New Jersey Institute of Technology Graduates Largest January Class Ever


NEWARK, Jan. 24--The largest January graduating class in the history of New Jersey Institute of Technology, Newark, received their degrees Jan. 23 at the school's 119th commencement at New Jersey Performing Arts Center, Newark.

Approximately 897 candidates, including 377 bachelor's, 493 master's, and 27 doctoral degree candidates were graduated. Twenty-seven doctoral degrees were presented, the largest number ever awarded by NJIT at a January commencement.

Sandra Barry, Colonia, who received a bachelor's degree in architecture and was a student at NJIT's Albert Dorman Honors College, represented the undergraduates. She spoke to her fellow classmates in a short speech during the ceremony.

"At NJIT," Barry said during her speech, "we learned to think on our feet, to choose the best outlets for our efforts and to recognize our roles in the larger scheme of things. Now we have the opportunity to pursue a myriad of careers. That is why we are so proud to be graduates of NJIT."

Barry, who graduated magna cum laude, also studied abroad at the University of Sienna, Italy. She won a design award from the School of Architecture, and she also worked for the New York City Department of Design and Construction.

Charles Alvin Bass, Jr., who received a doctorate in chemical engineering, represented the graduate students. Bass, of Woodbridge, Va., also made a short speech in which he encouraged the graduates to not only excel in science and technology jobs, but to remember that the ultimate goal of any job, and life, is to do good for society. Bass began working on his doctorate ten years ago while also serving in the U.S. Army. For four years, he worked as an assistant professor of chemistry at the United States Military Academy, West Point. While teaching at West Point he took evening classes at NJIT. Bass retired from the military last year and now works for an engineering research firm in Manassas, Va.

During each graduation, top academic students who assumed leadership roles at the university's six colleges are chosen to carry gonfalons - symbolic flags representing each college. On this commencement day Carlos Guarda, of Oakhurst, carried the gonfalon for the Newark College of Engineering. Guarda said his years at NJIT were the most satisfying of his young life. "The past four years at NJIT," he said, "have been challenging and demanding but well-guided, with inspiring professors."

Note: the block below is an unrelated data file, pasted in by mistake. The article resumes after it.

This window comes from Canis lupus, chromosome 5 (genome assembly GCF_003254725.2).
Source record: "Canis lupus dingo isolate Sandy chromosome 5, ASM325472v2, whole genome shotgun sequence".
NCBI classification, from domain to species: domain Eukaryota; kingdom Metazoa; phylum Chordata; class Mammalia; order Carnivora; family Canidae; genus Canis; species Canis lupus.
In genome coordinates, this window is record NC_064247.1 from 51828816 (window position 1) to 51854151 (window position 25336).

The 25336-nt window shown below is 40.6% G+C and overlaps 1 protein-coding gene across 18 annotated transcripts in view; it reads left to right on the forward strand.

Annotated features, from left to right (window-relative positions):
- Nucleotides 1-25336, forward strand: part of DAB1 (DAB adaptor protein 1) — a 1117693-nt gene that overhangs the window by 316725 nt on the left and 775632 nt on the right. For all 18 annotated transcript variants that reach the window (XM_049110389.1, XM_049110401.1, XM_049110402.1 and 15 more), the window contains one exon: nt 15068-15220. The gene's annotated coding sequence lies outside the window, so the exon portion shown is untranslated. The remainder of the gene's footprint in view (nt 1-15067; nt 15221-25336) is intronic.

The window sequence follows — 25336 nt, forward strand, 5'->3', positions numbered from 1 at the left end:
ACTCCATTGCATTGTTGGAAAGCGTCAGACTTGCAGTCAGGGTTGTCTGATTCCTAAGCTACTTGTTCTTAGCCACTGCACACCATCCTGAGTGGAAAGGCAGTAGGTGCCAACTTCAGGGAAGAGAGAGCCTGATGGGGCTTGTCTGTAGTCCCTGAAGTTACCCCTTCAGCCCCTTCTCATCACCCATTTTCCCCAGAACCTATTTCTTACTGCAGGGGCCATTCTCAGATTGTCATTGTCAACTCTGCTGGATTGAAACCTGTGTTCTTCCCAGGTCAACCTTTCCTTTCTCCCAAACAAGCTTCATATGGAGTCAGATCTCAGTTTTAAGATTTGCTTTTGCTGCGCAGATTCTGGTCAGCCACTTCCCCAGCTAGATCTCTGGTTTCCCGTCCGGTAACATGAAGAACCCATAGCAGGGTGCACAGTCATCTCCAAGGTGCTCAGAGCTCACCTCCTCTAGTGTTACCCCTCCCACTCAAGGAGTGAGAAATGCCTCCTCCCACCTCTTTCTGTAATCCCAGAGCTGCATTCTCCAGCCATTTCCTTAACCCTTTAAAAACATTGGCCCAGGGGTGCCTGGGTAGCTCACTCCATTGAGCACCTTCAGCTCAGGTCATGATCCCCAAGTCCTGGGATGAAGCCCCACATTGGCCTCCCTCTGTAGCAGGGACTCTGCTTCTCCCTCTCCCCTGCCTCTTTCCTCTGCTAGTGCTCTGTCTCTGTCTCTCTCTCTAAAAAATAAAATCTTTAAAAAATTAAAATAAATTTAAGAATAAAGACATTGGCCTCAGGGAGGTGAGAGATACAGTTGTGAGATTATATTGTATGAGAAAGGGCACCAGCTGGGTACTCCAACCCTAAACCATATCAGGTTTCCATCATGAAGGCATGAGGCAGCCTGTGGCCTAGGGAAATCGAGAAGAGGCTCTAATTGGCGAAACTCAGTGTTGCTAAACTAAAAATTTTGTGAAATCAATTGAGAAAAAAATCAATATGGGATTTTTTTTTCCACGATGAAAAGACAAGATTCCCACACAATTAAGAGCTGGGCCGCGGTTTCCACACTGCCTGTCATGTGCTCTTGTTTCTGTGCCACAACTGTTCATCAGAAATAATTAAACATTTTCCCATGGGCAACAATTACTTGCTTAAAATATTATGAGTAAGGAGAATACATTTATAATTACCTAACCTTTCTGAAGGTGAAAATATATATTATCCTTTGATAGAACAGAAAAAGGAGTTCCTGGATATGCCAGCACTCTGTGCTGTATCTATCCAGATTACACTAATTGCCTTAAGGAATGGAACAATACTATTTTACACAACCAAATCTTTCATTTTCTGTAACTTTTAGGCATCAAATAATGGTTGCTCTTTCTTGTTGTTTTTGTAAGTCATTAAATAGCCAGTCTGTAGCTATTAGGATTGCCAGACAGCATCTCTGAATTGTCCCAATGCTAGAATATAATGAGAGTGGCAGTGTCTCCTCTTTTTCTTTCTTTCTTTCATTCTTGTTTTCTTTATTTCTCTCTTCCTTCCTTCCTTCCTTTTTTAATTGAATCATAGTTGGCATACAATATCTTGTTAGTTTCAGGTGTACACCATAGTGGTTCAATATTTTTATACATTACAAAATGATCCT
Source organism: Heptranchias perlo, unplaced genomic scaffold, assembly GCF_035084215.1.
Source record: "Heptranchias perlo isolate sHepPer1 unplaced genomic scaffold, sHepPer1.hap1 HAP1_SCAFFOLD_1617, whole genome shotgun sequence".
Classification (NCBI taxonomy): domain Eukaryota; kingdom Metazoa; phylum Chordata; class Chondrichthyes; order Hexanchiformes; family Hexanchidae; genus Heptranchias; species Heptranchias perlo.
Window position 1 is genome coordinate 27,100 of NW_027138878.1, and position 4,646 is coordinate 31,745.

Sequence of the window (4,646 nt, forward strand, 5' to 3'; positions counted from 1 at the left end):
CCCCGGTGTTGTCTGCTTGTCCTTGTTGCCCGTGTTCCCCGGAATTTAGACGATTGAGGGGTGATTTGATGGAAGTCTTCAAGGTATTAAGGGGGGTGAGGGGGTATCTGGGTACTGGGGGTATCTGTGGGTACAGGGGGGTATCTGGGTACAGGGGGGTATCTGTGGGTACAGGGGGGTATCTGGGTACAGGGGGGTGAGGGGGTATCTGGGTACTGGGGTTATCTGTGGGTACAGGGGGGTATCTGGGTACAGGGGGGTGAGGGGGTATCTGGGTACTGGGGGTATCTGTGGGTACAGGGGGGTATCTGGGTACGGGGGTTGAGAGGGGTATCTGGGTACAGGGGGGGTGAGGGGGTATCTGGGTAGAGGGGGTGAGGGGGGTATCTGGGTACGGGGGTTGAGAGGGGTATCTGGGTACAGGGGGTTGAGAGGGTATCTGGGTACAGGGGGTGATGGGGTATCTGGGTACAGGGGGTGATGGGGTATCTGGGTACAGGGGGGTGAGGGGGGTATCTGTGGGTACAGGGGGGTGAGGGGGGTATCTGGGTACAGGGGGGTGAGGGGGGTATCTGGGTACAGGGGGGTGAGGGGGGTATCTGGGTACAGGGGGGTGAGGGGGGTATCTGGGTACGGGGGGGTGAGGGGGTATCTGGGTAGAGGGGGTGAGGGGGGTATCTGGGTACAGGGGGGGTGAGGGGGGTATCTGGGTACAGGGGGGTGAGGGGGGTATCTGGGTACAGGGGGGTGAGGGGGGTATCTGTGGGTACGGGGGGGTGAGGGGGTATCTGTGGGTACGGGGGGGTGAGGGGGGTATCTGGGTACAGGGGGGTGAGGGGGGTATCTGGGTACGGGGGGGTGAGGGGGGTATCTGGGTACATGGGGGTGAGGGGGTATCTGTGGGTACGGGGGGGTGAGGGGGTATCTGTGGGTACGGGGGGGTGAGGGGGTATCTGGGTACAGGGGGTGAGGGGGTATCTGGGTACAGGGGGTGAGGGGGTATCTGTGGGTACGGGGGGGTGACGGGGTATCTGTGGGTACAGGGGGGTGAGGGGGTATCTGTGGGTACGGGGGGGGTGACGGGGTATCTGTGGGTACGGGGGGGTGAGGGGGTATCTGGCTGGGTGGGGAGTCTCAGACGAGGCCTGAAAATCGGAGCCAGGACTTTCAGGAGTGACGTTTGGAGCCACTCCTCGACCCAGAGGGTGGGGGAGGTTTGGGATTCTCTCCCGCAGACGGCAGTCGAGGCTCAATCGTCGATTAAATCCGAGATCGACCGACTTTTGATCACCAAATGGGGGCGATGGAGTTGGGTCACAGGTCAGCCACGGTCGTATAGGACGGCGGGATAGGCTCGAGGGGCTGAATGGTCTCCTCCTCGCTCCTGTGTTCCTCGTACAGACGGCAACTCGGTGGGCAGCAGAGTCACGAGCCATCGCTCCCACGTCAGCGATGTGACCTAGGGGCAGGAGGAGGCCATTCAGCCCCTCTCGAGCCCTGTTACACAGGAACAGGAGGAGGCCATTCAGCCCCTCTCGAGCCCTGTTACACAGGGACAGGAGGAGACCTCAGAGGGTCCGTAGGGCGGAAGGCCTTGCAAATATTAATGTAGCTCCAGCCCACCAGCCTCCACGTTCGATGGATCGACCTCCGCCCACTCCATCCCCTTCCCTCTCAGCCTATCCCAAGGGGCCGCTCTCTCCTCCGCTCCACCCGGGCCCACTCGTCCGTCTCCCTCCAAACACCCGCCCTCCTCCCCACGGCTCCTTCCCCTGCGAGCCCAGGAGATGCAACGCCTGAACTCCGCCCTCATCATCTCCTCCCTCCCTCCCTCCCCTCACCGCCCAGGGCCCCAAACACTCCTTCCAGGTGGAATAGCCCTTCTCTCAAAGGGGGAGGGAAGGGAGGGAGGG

Jack Zuccoon, of Wayne, carried the gonfalon for the New Jersey School of Architecture. "The architecture program at NJIT," Zuccoon said, " has proved to be both a challenging and exciting experience."

George Youssef, also of Wayne, who carried the gonfalon for Albert Dorman Honors College, said NJIT allowed him to capitalize on a childhood dream. "Since I was six years old," Youssef said, "I wanted to be an engineer. NJIT, a great school, allowed me achieve that goal. I'm an electrical engineer and I already have a job."

Indu Shrivastava, of Belleville, carried the gonfalon for College of Science and Liberal Arts. "Awesome," is how she described graduation. "NJIT," she added, "has provided me with confidence to step out into the real world and start a new career."

Junilda Spirollari, of Newark, who carried the gonfalon for College of Computing Science, said graduation was a great day. "I'm very happy to graduate from NJIT," she said, "and furthermore to share my happiness with my parents, who are here by my side on this "great day."

NJIT President Saul K. Fenster presided over the ceremony, during which two honorary Doctor of Humane Letters degrees were conferred. The first was presented to Carol Bartz, chairman of the board, president and chief executive officer of Autodesk, a personal computer software firm based in San Rafael, Calif.

Since Bartz joined Autodesk in 1992, the company has diversified its product line and expanded revenues from $285 million to more than $936 million. Today, Autodesk is one of the world's largest PC software firms.

The second honorary degree was presented to architect James Stewart Polshek, founder and principal of the New York-based Polshek Partnership, one of the nation's leading architectural firms.

Chosen to design the Clinton Presidential library in Little Rock, Arkansas, Polshek Partnership has garnered numerous design awards for such highly visible projects as the Rose Center for Earth and Space of the American Museum of Natural History, New York Public Library of the Performing Arts at Lincoln Center, the Santa Fe Opera Theater and the Iris and B. Gerald Cantor Center for Visual Arts at Stanford University.



 
 

NJIT is a public, scientific and technological research university enrolling more than 8,800 students. The university offers bachelor's, master's and doctoral degrees to students in 80 degree programs throughout its six colleges: Newark College of Engineering, New Jersey School of Architecture, College of Science and Liberal Arts, School of Management, Albert Dorman Honors College and College of Computing Sciences. The division of continuing professional education offers adults eLearning, off campus degrees and short courses. Expertise and research initiatives include architecture and building science, applied mathematics, biomedical engineering, environmental engineering and science, information technology, manufacturing, materials, microelectronics, multimedia, telecommunications, transportation and solar astrophysics. Yahoo! Internet Life magazine cites NJIT as a "perennially most wired" university.

Contact Information:   Sheryl Weinstein
Robert Florida
Public Relations 
(973) 596-3433 

 

 

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